|2010||Blackhawks 6-3-1||Reg: 5 SO: 1||Reg: 3 OT: 1||For: 35 Against: 30 Diff: +5||Closed season: 3L, 6W, L|
|2011||Bruins 6-3-1||Reg: 6||Reg: 3 SO: 1||For: 29 Against: 19 Diff: +10||Had 2 shutouts, including a 7-0 win, and were shutout once. Games 76-81 scored 3 goals every game.|
|2012||Kings 5-2-3||Reg: 4 SO: 1||Reg: 2 OT: 1 SO: 2||For: 27 Against: 21 Diff: +6||1-3 last 4 games. Had 3 shutouts and got shutout once.|
|2013||Blackhawks 7-2-1||Reg: 5 OT: 1 SO: 1||Reg: 2 SO: 1||For: 27 Against: 19 Diff: +8||Lockout shortened season. Had 2 shutouts.|
|2014||Kings 5-3-2||Reg: 4 SO: 1||Reg: 3 SO: 2||For: 29 Against: 23 Diff: +6||Had 2 shutouts and a 3 game losing streak.|
|2015||Blackhawks 4-6-0||Reg: 4||Reg: 6||For: 23 Against: 26 Diff: -3||Had a 4 game losing streak to close the season.|
|2016||Penguins 8-2-0||Reg: 5 OT: 2 SO: 1||Reg: 2||For: 41 Against: 24 Diff: +17||Had an 8 game win streak from games 74-81|
|2017||Penguins 4-4-2||Reg: 3 SO: 1||Reg: 4 SO: 2||For: 30 Against: 35 Diff: -5|
If you compile that data into some broad categories, you end up with six teams with winning records, four teams who finished .500, and two losing records. By adding up the goal differential, it works out to Cup champions having a goal differential of a shade over plus five. If you take out the two absurd Penguins teams, that differential drops down to a nice round plus three. Various teams also went on losing streaks and the Blackhawks straight up lost their last four games. It also becomes clear the ’06 Hurricanes were truly the accidental champions.
How does all of this relate to San Jose? Well, in 2018 this was the Sharks closing stretch:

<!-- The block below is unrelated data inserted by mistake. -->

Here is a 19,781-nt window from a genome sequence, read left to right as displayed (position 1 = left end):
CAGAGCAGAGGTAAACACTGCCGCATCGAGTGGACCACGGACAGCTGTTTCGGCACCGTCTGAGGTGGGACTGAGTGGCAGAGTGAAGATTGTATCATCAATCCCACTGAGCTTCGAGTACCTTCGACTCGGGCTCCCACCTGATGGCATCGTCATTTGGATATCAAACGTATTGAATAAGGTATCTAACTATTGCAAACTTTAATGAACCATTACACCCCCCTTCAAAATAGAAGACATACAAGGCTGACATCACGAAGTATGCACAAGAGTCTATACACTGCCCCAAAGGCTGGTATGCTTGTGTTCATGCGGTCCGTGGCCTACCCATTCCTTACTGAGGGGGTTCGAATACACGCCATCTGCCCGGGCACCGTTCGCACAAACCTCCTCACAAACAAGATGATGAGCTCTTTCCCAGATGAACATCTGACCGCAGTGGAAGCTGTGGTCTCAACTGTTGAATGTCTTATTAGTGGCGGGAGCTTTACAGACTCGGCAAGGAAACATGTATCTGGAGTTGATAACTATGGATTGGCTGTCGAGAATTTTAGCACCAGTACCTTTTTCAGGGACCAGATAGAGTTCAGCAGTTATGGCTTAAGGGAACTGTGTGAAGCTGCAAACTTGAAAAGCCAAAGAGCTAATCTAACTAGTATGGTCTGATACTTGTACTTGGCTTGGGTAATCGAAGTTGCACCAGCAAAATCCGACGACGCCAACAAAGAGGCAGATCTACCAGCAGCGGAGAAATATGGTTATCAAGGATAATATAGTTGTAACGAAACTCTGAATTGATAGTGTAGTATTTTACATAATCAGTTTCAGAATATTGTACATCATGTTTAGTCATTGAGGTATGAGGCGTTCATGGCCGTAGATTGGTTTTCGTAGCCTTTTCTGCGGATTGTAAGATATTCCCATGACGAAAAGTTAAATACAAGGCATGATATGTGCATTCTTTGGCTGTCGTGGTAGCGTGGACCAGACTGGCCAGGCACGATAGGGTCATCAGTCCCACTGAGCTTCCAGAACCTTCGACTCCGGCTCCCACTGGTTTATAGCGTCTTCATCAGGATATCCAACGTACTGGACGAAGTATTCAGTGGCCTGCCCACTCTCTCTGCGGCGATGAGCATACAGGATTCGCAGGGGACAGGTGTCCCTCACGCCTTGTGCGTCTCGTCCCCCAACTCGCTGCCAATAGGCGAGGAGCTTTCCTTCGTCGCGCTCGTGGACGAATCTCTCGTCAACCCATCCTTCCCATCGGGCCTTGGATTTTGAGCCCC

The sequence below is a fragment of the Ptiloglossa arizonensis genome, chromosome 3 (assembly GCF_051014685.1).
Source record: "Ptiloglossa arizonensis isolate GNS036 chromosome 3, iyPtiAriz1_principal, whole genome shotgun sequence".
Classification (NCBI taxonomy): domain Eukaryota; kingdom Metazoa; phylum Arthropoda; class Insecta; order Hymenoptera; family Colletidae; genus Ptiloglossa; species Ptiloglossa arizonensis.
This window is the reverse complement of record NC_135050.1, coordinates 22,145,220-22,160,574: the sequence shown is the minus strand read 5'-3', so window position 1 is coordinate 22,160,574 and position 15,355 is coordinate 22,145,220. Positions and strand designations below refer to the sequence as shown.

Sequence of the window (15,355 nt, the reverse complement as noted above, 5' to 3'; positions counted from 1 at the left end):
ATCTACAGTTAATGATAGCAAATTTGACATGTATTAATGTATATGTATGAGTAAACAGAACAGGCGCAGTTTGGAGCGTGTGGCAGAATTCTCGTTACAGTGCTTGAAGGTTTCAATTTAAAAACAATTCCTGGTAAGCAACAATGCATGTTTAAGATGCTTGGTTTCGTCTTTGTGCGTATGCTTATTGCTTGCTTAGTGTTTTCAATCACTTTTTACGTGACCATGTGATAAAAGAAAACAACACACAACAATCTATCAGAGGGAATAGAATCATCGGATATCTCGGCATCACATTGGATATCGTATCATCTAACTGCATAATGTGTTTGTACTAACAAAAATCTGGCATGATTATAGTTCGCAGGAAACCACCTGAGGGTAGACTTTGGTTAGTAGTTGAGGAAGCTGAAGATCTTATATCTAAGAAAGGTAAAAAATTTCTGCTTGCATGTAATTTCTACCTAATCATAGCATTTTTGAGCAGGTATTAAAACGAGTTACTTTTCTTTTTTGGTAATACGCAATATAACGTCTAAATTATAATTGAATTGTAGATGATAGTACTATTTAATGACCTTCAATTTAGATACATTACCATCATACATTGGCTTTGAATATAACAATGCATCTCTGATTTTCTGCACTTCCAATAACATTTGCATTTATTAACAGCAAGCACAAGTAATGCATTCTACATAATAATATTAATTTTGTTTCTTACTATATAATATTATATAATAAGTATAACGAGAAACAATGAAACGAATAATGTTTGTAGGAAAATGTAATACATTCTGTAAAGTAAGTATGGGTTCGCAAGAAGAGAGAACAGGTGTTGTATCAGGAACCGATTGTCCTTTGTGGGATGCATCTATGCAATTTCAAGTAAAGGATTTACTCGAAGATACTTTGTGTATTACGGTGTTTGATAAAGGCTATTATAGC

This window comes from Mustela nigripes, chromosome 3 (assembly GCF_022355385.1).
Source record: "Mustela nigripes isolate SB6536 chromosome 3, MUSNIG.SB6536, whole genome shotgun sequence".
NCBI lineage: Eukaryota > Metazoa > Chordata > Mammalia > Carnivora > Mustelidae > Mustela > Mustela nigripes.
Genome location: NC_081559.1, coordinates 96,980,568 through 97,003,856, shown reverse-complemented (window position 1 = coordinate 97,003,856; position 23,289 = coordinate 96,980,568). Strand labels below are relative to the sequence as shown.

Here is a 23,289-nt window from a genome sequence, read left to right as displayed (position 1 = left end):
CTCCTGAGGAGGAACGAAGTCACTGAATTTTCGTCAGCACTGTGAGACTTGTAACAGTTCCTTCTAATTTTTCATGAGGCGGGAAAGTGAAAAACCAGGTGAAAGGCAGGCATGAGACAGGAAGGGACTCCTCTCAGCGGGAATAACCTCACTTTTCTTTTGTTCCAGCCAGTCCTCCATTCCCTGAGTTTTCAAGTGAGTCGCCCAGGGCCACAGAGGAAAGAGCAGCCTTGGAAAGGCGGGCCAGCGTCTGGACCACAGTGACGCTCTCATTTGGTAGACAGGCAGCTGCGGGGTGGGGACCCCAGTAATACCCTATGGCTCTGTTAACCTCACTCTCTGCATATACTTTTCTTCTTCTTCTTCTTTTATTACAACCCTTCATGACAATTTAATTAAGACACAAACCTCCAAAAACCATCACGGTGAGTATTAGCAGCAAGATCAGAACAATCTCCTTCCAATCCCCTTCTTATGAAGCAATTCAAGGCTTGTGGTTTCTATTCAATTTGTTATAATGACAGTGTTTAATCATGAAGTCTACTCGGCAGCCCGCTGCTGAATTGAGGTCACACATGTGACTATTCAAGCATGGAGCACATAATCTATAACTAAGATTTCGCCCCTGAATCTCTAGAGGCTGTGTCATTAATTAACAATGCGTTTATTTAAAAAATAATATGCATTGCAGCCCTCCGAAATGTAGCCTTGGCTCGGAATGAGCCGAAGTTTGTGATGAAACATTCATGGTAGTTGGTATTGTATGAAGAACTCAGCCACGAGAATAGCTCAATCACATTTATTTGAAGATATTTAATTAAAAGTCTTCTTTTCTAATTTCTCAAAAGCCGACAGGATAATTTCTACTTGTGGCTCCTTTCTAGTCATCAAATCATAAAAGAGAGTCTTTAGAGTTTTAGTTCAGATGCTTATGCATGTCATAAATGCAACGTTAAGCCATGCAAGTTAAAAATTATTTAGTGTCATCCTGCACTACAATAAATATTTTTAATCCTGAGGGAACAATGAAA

Sharks Final Ten Games
|2018||Sharks 5-4-1||Reg: 3 OT: 1 SO: 1||Reg: 4 OT: 1||For: 33 Against: 30 Diff: +3||Closed season: 4L,W, L. Also finished up an 8-game win streak that started before the stretch.|
So as you can see, the Sharks stack up nicely in a couple of different ranges. They hit the goal differential of plus three smack on. They also finished the season .500, which four of the last 12 champions also did. The optics of what San Jose did down the stretch were definitely not ideal, but then again, this has happened to contenders quite often.
So back to the question: do the old adages hold up? Not really. Outside of the 2016 Penguins, who were a juggernaut, and a couple seven-win teams, not a lot of other teams were blowing away the field. I asked if the well-oiled machine theory happened often, and it happened just four times. I also posited that is this a necessary precursor to playoff success. That answer is definitively no, with half the teams checking in at even records or worse before their playoff runs.
With that all in mind, San Jose definitely has work to do, but the calls about a collapse and an early playoff run seem overblown. If they had done this exact same stretch in January, nobody would really care. The Sharks however, decided to drop it on us in games 74-82, but with playoffs on the horizon, they probably didn’t care. Neither should you.